Guidance

Charities: how to protect children and adults at risk

How to get checks and assessments on volunteers, employees and trustees if your charity works with children and adults at risk.

Introduction

This guidance is aimed at charity trustees and highlights important sources of information to help you protect at risk groups.

Safeguarding is a key governance priority for all charities, not just those working with groups traditionally considered at risk. You should proactively safeguard and promote the well-being and welfare of your beneficiaries (the people the charity is set up to help).

You must take reasonable steps to make sure that beneficiaries and others who come into contact with the charity do not come to harm.

You can find out more about safeguarding in charities by reading:

Criminal record checks

There are legal restrictions under safeguarding legislation on who can be involved in working with children and adults at risk. Charities have a responsibility to:

There are additional legal restrictions under charity law on who can be a trustee which are explained in the following guidance:

Safeguards to protect your beneficiaries and others who come into contact with your charity

You must put safeguards in place to protect those who come into contact with your charity. These include, but are not limited to:

  • making all trustees, employees and volunteers aware of what abuse is and how to spot it
  • having a clear system of reporting concerns as soon as abuse is identified or suspected
  • responding to abuse or allegations of abuse rapidly and carrying out investigations confidentially
  • preventing harm and abuse with a rigorous recruitment and interview process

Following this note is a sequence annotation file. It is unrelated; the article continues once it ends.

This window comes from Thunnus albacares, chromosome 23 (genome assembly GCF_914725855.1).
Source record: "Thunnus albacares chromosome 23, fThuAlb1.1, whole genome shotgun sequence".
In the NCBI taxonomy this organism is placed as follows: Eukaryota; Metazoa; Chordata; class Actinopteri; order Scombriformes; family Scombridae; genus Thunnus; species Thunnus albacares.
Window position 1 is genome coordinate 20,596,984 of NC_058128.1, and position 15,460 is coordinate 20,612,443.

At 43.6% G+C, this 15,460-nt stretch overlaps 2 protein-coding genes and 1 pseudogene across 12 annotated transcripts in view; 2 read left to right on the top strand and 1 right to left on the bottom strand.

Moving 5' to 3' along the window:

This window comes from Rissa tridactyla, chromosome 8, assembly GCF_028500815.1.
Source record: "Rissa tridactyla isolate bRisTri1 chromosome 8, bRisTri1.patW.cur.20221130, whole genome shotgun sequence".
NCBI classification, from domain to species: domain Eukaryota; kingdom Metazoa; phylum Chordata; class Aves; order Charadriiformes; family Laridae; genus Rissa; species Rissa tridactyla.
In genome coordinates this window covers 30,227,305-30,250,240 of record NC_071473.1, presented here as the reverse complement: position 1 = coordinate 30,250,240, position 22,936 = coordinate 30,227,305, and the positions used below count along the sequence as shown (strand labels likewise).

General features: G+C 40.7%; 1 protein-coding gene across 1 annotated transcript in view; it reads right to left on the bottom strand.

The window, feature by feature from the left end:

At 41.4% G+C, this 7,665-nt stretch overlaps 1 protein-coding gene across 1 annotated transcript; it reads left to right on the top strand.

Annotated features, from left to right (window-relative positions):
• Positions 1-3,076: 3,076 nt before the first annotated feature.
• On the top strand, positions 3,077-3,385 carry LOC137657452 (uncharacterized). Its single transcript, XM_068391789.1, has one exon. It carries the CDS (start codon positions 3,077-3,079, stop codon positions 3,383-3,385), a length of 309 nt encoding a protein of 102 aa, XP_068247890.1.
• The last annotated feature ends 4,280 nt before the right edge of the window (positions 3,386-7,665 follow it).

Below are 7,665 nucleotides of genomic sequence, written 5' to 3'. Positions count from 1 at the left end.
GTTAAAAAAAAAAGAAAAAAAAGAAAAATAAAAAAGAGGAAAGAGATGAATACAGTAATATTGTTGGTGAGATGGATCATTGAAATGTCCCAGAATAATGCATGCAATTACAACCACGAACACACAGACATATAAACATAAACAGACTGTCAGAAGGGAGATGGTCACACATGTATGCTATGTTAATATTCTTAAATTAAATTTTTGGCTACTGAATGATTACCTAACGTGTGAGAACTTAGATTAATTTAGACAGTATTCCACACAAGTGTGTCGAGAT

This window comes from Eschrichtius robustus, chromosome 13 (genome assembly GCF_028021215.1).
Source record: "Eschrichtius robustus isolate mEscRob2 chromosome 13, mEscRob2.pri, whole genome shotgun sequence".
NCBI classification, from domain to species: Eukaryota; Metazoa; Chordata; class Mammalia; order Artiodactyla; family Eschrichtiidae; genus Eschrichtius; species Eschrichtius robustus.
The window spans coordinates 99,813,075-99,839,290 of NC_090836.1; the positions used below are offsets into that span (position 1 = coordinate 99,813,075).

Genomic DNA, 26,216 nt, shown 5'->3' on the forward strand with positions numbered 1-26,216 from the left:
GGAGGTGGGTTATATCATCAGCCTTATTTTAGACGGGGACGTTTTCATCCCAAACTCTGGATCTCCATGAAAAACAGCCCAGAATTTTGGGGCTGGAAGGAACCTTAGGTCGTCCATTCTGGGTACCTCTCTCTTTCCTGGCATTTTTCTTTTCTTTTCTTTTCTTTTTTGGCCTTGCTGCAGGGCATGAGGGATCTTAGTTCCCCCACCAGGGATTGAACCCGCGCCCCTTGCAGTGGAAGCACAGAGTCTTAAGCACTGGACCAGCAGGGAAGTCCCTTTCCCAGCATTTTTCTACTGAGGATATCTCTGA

How to respond to safeguarding incidents

To comply with your legal duties as a charity trustee, you must react responsibly to reports of safeguarding risks and incidents of abuse, and take steps to make sure that people working in the charity know how to deal with these.

As a trustee you should also make a serious incident report to the Charity Commission. If you fail to report a serious incident that subsequently comes to light, the Commission may consider this to be mismanagement, for example, where the trustees have failed to manage the risks properly and breached their legal duties. This could prompt regulatory action, particularly if further abuse or damage has arisen following the initial incident.

Paid charity employees and advisers can report suspected wrongdoing as a whistleblower.

Any person is able to complain about a charity to the Police, Fundraising Regulator and the Charity Commission.

Published 23 May 2013
Last updated 1 March 2018 + show all updates
  1. Added links to the updated Charity Commission safeguarding strategy, DBS eligibility guidance and automatic disqualification rules for charity trustees. Also added references to whistleblowing guidance and how to complain about a charity.
  2. First published.